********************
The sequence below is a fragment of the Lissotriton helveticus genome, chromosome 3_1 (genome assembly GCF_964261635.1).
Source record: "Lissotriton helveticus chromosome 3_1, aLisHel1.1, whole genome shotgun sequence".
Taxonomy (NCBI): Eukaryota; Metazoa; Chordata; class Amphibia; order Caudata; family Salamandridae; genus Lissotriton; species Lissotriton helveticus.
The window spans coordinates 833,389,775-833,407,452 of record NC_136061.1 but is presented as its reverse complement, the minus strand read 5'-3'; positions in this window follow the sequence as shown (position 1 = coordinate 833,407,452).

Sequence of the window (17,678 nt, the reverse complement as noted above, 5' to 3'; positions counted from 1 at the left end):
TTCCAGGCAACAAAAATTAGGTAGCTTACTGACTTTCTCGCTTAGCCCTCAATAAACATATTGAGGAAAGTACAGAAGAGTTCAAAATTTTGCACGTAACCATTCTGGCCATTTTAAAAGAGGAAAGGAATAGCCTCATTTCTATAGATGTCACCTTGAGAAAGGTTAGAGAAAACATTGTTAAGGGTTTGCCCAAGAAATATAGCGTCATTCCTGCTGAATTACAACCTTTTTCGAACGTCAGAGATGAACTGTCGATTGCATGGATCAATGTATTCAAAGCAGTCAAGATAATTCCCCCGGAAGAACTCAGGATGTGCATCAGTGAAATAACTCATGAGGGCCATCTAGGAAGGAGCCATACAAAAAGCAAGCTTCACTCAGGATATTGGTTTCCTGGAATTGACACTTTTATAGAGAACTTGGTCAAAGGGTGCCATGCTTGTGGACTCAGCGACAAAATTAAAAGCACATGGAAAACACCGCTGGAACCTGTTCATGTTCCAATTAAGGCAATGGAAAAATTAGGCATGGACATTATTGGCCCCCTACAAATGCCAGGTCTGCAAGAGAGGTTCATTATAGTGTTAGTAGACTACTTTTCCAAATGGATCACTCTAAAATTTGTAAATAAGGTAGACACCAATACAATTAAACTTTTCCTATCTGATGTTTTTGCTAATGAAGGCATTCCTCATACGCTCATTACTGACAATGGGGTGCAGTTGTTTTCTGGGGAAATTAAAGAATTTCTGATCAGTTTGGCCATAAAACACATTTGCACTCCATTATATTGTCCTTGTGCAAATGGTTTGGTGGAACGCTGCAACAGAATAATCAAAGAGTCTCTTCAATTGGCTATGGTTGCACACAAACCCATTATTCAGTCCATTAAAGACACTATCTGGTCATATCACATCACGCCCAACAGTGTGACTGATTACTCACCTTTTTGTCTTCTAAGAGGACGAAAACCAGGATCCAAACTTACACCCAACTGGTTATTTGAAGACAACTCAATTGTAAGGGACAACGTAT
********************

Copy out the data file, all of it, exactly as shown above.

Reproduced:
The sequence below is a fragment of the Lissotriton helveticus genome, chromosome 3_1 (genome assembly GCF_964261635.1).
Source record: "Lissotriton helveticus chromosome 3_1, aLisHel1.1, whole genome shotgun sequence".
Taxonomy (NCBI): Eukaryota; Metazoa; Chordata; class Amphibia; order Caudata; family Salamandridae; genus Lissotriton; species Lissotriton helveticus.
The window spans coordinates 833,389,775-833,407,452 of record NC_136061.1 but is presented as its reverse complement, the minus strand read 5'-3'; positions in this window follow the sequence as shown (position 1 = coordinate 833,407,452).

Sequence of the window (17,678 nt, the reverse complement as noted above, 5' to 3'; positions counted from 1 at the left end):
TTCCAGGCAACAAAAATTAGGTAGCTTACTGACTTTCTCGCTTAGCCCTCAATAAACATATTGAGGAAAGTACAGAAGAGTTCAAAATTTTGCACGTAACCATTCTGGCCATTTTAAAAGAGGAAAGGAATAGCCTCATTTCTATAGATGTCACCTTGAGAAAGGTTAGAGAAAACATTGTTAAGGGTTTGCCCAAGAAATATAGCGTCATTCCTGCTGAATTACAACCTTTTTCGAACGTCAGAGATGAACTGTCGATTGCATGGATCAATGTATTCAAAGCAGTCAAGATAATTCCCCCGGAAGAACTCAGGATGTGCATCAGTGAAATAACTCATGAGGGCCATCTAGGAAGGAGCCATACAAAAAGCAAGCTTCACTCAGGATATTGGTTTCCTGGAATTGACACTTTTATAGAGAACTTGGTCAAAGGGTGCCATGCTTGTGGACTCAGCGACAAAATTAAAAGCACATGGAAAACACCGCTGGAACCTGTTCATGTTCCAATTAAGGCAATGGAAAAATTAGGCATGGACATTATTGGCCCCCTACAAATGCCAGGTCTGCAAGAGAGGTTCATTATAGTGTTAGTAGACTACTTTTCCAAATGGATCACTCTAAAATTTGTAAATAAGGTAGACACCAATACAATTAAACTTTTCCTATCTGATGTTTTTGCTAATGAAGGCATTCCTCATACGCTCATTACTGACAATGGGGTGCAGTTGTTTTCTGGGGAAATTAAAGAATTTCTGATCAGTTTGGCCATAAAACACATTTGCACTCCATTATATTGTCCTTGTGCAAATGGTTTGGTGGAACGCTGCAACAGAATAATCAAAGAGTCTCTTCAATTGGCTATGGTTGCACACAAACCCATTATTCAGTCCATTAAAGACACTATCTGGTCATATCACATCACGCCCAACAGTGTGACTGATTACTCACCTTTTTGTCTTCTAAGAGGACGAAAACCAGGATCCAAACTTACACCCAACTGGTTATTTGAAGACAACTCAATTGTAAGGGACAACGTAT